Bowling, Ann and Iliffe, Steve (2006) Which model of successful ageing should be used? Baseline findings from a British longitudinal survey of ageing. Age and Ageing, 35(6), 607 - 614. ISSN (print) 0002-0729Full text not available from this archive.
Background: there is increasing interest in how to age 'successfully' and in reaching consensus over its definition. Objective: to assess different models of successful ageing, using a British longitudinal survey of ageing in 2000 - 1. Setting: community settings in Britain. Methods: five models of successful ageing were tested on a British cross-sectional population survey of 999 people aged 65+. The models were biomedical, broader biomedical, social, psychological and lay based. Results: the lay model emerged as the strongest. Respondents who were classified as successfully aged with this model, compared with those not successfully aged, had over five times the odds of rating their quality of life (QoL) as good rather than not good [odds ratio (OR) = 5.493, 95% confidence interval (95% CI) = 2.655 - 11.364]. Conclusion: the lay-based, more multidimensional, model of successful ageing predicted perceived QoL more powerfully than unidimensional models and should be used to evaluate the outcomes of health promotion in older populations.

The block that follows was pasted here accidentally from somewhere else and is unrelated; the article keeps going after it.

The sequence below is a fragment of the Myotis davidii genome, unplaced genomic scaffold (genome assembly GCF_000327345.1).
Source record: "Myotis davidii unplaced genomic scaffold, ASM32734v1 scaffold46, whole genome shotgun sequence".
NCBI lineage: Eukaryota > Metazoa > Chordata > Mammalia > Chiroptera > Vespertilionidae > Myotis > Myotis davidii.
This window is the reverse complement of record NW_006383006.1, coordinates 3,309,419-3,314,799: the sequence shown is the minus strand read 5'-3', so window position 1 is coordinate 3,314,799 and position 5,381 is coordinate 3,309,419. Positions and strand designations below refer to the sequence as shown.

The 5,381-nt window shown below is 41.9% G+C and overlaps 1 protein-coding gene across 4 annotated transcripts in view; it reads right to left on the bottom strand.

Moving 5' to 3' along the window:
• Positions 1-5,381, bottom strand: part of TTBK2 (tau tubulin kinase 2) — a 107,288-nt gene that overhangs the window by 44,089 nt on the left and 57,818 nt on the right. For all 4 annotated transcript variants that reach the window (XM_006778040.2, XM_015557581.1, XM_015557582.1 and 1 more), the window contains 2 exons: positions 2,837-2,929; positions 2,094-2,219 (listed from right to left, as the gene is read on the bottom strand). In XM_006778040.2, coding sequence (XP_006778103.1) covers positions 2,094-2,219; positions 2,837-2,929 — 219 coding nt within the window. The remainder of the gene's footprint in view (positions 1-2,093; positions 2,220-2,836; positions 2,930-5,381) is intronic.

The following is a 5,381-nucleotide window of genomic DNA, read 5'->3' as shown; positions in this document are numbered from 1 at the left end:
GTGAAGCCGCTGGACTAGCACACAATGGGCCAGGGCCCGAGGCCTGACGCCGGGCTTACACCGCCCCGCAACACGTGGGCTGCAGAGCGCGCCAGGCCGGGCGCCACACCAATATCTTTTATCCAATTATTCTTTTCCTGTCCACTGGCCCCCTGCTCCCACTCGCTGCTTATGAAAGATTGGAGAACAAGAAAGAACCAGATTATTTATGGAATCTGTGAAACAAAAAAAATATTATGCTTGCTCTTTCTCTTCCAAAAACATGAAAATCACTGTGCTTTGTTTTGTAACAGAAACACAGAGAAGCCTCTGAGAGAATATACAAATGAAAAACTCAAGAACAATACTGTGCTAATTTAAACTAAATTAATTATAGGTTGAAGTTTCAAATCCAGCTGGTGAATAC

|Uncontrolled Keywords:||successful ageing, physical functioning, mental functioning, social functioning, health status, well-being, quality of life, elderly, older adults, health|
|Research Area:||Health services research|
|Faculty, School or Research Centre:||Faculty of Health and Social Care Sciences (until 2013)|
|Depositing User:||Susan Miles|
|Date Deposited:||25 Nov 2010 14:05|
|Last Modified:||25 Nov 2010 14:05|
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